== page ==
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House bills could make HIV tests a standard part of sexually transmitted infection screenings and health checks

By Alex Nguyen, The Texas Tribune

House bills could make HIV tests a standard part of sexually transmitted infection screenings and health checks” was first published by The Texas Tribune, a nonprofit, nonpartisan media organization that informs Texans — and engages with them — about public policy, politics, government and statewide issues.

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Two House bills that would make HIV testing a standard part of routine sexually transmitted infection screenings and medical check-ups have been formally approved by the Texas House.

House Bill 3377 and House Bill 2235 are authored by freshman state Rep. Venton Jones, a Dallas Democrat who is the first Black, gay and openly HIV-positive lawmaker to serve at the Capitol. The House voted 103-40 to pass the first bill Friday, and 91-47 to approve the second legislation Tuesday. Both bills now advance to the Senate.

“In our fight to work to end HIV as an epidemic, the most important tool right now is people having accurate knowledge of their current HIV status,” Jones said Monday.

Both bills also garnered widespread bipartisan support long before they came to the chamber floor. The only visible pushback came from state Rep. Jared Patterson, R-Frisco, who tried to raise a point of order — a parliamentary procedure aimed to kill legislation — against HB 2235 during its Tuesday debate. His effort failed.

Since the early 1980s, the HIV epidemic has affected a broad swath of society. But it has particularly devastated the LGBTQ community, especially those who are Black and Latino. Heterosexual and cisgender people from these groups are also disproportionately affected. The Centers for Disease Control and Prevention reported last year that Black and Latino Americans in general saw the highest numbers of HIV diagnoses between January 2021 and June 2022.

HIV assaults the immune system — though the patient may see subtle, flu-like symptoms at first, or none at all. This can prevent them from recognizing and asking for testing early on, while making it more likely for them to involuntarily transmit the virus. If left untreated for years, HIV can turn into AIDS, and the patient’s severely weakened immune system is exposed to opportunistic infections.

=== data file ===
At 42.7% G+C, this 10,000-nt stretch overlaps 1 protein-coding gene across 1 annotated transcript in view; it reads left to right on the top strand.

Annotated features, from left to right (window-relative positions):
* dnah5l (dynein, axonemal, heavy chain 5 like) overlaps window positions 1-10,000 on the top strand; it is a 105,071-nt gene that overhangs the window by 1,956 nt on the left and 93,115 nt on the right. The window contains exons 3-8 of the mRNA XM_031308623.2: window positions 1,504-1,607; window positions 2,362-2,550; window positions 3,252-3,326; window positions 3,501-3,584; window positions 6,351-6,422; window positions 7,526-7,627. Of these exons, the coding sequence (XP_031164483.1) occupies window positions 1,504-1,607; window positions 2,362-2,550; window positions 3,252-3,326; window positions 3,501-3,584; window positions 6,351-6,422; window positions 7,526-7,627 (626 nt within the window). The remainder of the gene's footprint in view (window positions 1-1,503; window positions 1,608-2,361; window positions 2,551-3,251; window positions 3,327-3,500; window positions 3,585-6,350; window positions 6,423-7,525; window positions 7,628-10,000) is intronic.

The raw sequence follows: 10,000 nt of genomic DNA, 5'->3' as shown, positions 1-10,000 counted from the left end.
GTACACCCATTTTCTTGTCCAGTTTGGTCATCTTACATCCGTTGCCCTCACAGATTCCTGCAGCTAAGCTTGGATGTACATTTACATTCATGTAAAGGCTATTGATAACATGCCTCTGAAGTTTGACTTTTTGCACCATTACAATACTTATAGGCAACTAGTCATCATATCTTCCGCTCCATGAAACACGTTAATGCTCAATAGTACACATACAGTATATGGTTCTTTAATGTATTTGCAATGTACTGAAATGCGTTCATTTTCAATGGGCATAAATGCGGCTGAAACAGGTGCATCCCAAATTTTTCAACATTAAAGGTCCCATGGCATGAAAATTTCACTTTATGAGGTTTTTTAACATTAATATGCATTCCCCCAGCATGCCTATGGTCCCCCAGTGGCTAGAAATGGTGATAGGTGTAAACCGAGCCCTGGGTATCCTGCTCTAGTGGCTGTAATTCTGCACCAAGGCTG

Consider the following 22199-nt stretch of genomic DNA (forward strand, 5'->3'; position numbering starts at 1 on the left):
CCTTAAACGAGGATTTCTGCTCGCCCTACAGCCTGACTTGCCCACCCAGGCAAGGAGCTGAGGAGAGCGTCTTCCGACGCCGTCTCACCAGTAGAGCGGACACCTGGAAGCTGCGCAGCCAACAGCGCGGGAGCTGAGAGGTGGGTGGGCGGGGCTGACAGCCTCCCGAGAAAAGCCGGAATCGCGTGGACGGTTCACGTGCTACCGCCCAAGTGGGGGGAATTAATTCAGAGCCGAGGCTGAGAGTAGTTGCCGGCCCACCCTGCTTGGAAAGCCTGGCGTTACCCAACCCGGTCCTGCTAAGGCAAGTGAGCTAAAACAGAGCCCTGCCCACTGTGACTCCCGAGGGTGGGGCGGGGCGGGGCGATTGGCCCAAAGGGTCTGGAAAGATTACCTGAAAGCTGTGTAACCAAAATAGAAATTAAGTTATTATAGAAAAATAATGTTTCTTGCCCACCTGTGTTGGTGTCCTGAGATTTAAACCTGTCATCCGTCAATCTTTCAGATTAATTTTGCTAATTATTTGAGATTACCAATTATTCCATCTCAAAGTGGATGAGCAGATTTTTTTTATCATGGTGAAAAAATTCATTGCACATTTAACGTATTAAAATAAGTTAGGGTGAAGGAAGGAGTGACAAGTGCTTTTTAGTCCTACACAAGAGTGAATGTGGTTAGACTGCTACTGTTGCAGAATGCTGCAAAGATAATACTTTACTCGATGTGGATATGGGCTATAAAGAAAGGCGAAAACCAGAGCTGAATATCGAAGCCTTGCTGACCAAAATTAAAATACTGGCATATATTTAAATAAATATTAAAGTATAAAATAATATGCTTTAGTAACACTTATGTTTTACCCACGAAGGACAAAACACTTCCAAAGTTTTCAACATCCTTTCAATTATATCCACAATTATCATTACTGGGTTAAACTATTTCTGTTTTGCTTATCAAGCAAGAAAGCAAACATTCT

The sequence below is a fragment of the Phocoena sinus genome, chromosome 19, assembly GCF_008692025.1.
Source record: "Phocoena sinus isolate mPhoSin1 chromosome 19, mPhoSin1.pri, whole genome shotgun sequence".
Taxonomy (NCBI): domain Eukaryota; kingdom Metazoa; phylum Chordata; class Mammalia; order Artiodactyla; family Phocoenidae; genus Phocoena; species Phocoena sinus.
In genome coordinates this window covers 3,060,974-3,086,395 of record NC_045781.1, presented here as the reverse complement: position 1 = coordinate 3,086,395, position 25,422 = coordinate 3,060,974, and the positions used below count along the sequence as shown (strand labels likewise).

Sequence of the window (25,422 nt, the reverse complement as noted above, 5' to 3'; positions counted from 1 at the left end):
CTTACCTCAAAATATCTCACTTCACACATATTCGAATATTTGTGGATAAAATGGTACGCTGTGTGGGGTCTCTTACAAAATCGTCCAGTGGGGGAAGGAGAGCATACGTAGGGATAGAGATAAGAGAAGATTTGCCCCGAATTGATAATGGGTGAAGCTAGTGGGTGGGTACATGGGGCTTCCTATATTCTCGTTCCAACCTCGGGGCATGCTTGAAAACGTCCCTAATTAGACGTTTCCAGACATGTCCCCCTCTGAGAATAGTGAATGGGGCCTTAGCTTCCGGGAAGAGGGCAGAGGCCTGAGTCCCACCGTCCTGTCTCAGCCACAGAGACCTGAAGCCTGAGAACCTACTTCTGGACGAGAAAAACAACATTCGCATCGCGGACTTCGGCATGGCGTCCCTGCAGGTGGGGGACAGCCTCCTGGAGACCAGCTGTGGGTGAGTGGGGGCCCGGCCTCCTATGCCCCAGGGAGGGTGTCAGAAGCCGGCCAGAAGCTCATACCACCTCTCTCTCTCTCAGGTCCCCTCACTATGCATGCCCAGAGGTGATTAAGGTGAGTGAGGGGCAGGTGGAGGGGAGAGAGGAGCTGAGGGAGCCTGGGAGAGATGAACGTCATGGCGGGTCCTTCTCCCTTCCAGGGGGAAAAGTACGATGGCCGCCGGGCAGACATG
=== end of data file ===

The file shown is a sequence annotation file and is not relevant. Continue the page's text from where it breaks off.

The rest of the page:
With medications like PrEP available, the epidemic has become less dangerous. Still, testing remains a key step in preventing and treating HIV. The CDC recommends that people between the ages of 13 and 64 test at least once, and those with certain risk factors do so at minimum once a year.

But general STI evaluations don’t always include HIV testing — a gap that Jones said surprised him and many other stakeholders.

“This leads to confusion because most individuals assume that HIV tests are included as a standard part of STI panels,” he said during the bill’s committee hearing on April 3. “There’s an urgent need to end this epidemic and expand access and awareness to HIV testing.”

HB 3377 would add HIV testing to the standard panel of lab tests for STI, though healthcare providers would still have to get consent from patients who can opt out if they want. HB 2235, which Jones called a complimentary bill to the other legislation, would do the same for routine health checks. The proposals have received overwhelming support from medical groups.

“The addition of an HIV test to a routine STI panel is a public health investment,” said Januari Fox, director of policy advocacy and community engagement for Prism Health North Texas, during the committee hearing. “It eliminates preconceived notions of who is or isn’t affected by HIV and quickly moves the newly diagnosed into treatment.”

LGBTQ advocates similarly cheer the legislation.

“Rep. Jones’ lived experience offers Texans a critically necessary perspective,” Ricardo Martinez, CEO of Equality Texas, said Thursday. “Representation matters.”

Disclosure: Equality Texas and Prism Health North Texas have been financial supporters of The Texas Tribune, a nonprofit, nonpartisan news organization that is funded in part by donations from members, foundations and corporate sponsors. Financial supporters play no role in the Tribune’s journalism. Find a complete list of them here.

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